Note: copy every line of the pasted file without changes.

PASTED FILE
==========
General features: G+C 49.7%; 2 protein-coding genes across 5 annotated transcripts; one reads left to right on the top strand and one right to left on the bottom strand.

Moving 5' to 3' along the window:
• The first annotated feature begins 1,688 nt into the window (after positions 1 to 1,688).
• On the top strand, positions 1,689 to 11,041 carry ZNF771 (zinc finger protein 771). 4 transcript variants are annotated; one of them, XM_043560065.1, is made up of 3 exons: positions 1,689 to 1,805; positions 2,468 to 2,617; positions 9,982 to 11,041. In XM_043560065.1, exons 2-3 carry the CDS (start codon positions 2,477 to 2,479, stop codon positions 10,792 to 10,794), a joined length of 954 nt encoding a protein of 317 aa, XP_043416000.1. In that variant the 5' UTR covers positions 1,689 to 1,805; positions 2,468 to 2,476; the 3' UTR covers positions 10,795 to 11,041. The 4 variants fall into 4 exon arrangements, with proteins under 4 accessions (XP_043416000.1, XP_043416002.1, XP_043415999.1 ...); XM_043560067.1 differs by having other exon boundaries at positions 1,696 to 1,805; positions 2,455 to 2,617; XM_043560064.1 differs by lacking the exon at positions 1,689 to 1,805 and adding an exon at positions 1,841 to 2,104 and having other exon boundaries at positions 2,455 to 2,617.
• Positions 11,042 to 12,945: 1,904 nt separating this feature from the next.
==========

General features: G+C 49.7%; 2 protein-coding genes across 5 annotated transcripts; one reads left to right on the top strand and one right to left on the bottom strand.

Moving 5' to 3' along the window:
• The first annotated feature begins 1,688 nt into the window (after positions 1 to 1,688).
• On the top strand, positions 1,689 to 11,041 carry ZNF771 (zinc finger protein 771). 4 transcript variants are annotated; one of them, XM_043560065.1, is made up of 3 exons: positions 1,689 to 1,805; positions 2,468 to 2,617; positions 9,982 to 11,041. In XM_043560065.1, exons 2-3 carry the CDS (start codon positions 2,477 to 2,479, stop codon positions 10,792 to 10,794), a joined length of 954 nt encoding a protein of 317 aa, XP_043416000.1. In that variant the 5' UTR covers positions 1,689 to 1,805; positions 2,468 to 2,476; the 3' UTR covers positions 10,795 to 11,041. The 4 variants fall into 4 exon arrangements, with proteins under 4 accessions (XP_043416000.1, XP_043416002.1, XP_043415999.1 ...); XM_043560067.1 differs by having other exon boundaries at positions 1,696 to 1,805; positions 2,455 to 2,617; XM_043560064.1 differs by lacking the exon at positions 1,689 to 1,805 and adding an exon at positions 1,841 to 2,104 and having other exon boundaries at positions 2,455 to 2,617.
• Positions 11,042 to 12,945: 1,904 nt separating this feature from the next.